Chaplaincy Innovation Lab advisor and Boston University School of Theology professor Shelly Rambo has published a lead article in Christian Century. You can read “How Christian theology and practice are being shaped by trauma studies” at the journal’s website; a very brief excerpt is below:
The therapeutic challenge facing someone who has experienced trauma remains that of integrating the experience into their life. This entails working through the obstacles of ruptured memory, the inability to narrate the experience, and the shattering of assumptions and relational bonds that once sustained life. The processing of memory into language is a function of the frontal lobe of the brain, and much therapeutic work focuses on telling the story of one’s trauma. Talk therapies have dominated the field.
But research suggests that talk alone is insufficient. Those attuned to neurobiology emphasize that traumatic memories are stored as body memories in the limbic system. In traumatic recall, bodily sensations mobilize to respond to danger, even if the context is not threatening. This is what is known as being “triggered.” If trauma is stored as sensations in the body, then the focus of therapy must be on retraining the body to respond without registering constant threat. Practitioners focus on breath regulation and mindful body movements that restore a sense of safety.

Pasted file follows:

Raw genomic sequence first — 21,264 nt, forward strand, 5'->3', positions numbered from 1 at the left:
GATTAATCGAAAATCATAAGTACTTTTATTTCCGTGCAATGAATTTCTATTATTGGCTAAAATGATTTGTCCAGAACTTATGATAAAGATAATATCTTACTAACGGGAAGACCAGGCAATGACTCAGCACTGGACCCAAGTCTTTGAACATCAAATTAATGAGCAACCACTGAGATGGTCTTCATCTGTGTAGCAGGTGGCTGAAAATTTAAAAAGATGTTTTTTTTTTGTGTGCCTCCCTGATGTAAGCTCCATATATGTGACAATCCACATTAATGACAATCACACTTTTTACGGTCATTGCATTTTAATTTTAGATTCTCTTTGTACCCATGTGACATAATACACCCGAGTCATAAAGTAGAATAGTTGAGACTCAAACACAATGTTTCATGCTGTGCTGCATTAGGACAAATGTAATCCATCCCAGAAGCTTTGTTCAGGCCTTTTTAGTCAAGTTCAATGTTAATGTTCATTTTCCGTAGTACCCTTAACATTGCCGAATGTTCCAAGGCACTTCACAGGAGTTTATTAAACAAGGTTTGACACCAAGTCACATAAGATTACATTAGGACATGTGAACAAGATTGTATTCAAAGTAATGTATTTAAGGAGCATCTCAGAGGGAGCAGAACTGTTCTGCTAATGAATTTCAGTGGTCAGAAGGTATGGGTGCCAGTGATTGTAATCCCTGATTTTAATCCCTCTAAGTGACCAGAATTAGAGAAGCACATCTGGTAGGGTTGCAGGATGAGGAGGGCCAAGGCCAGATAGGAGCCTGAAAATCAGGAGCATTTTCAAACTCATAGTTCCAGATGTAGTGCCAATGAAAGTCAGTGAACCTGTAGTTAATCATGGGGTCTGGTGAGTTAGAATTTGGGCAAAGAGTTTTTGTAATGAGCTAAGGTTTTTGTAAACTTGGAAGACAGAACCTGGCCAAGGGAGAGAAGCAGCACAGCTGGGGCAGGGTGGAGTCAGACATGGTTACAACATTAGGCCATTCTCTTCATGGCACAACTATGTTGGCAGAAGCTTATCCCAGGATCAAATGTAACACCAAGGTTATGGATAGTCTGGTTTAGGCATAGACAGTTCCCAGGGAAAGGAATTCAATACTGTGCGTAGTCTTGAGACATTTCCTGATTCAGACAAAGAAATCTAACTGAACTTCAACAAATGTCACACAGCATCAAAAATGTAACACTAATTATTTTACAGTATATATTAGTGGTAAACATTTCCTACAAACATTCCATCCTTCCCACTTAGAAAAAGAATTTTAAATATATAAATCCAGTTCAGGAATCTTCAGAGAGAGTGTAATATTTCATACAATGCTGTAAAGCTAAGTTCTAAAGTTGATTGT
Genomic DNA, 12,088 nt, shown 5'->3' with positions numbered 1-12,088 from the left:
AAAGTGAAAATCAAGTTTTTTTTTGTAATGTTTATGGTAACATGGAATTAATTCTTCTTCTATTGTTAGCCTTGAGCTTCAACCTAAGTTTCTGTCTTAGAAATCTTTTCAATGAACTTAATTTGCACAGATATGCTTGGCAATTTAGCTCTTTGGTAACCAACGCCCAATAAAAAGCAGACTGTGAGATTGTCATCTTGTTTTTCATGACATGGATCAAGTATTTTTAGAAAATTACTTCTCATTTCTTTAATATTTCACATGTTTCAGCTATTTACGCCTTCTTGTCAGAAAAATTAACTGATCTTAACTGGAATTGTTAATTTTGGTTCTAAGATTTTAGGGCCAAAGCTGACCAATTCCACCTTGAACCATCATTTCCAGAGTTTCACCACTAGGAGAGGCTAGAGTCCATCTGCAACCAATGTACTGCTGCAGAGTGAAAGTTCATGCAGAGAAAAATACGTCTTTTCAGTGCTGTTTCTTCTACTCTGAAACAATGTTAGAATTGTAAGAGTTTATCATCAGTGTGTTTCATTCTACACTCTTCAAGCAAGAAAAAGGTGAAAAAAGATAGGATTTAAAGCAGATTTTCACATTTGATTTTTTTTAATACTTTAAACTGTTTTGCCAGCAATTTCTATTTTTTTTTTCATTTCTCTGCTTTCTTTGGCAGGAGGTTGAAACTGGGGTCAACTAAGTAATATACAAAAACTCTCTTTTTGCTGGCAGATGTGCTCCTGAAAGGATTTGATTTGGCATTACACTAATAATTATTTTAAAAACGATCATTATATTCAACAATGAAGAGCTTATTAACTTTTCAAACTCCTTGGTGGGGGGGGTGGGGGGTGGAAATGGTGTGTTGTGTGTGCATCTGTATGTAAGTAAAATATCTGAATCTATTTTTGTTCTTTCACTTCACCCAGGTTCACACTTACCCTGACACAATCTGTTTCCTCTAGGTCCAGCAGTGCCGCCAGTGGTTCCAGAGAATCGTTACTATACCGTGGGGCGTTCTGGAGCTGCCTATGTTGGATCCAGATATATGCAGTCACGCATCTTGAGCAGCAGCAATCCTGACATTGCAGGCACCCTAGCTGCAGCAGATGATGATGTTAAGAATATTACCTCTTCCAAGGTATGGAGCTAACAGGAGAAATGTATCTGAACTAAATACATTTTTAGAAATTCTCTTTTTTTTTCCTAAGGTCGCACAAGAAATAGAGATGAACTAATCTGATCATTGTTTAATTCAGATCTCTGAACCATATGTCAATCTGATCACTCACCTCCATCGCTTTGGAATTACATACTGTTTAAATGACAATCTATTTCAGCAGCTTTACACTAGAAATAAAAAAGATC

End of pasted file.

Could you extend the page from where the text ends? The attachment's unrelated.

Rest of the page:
The study of trauma and the rise of trauma studies have had a necessary impact on Christian theology. They have exposed glaring limitations in some Christian accounts of suffering and turned theologians in new interpretive directions.
Whereas Christian theology often approaches the topic of suffering through the classic framework of theodicy—making sense of evil within God’s rule of the world—trauma theologians question this framework on pastoral grounds. Aiming to reconcile what we know of God’s nature with what we know of evil and suffering in the world, theodicy frames suffering as an abstract problem to be solved. This approach can hover above the realities of what someone is experiencing. Rather than trying to offer an explanation of what is taking place, theology needs to witness to what is taking place. This approach mirrors some of the critiques of talk therapy: theodicy is the work of theology’s frontal lobe; theology needs to witness to the experiences of the sufferer.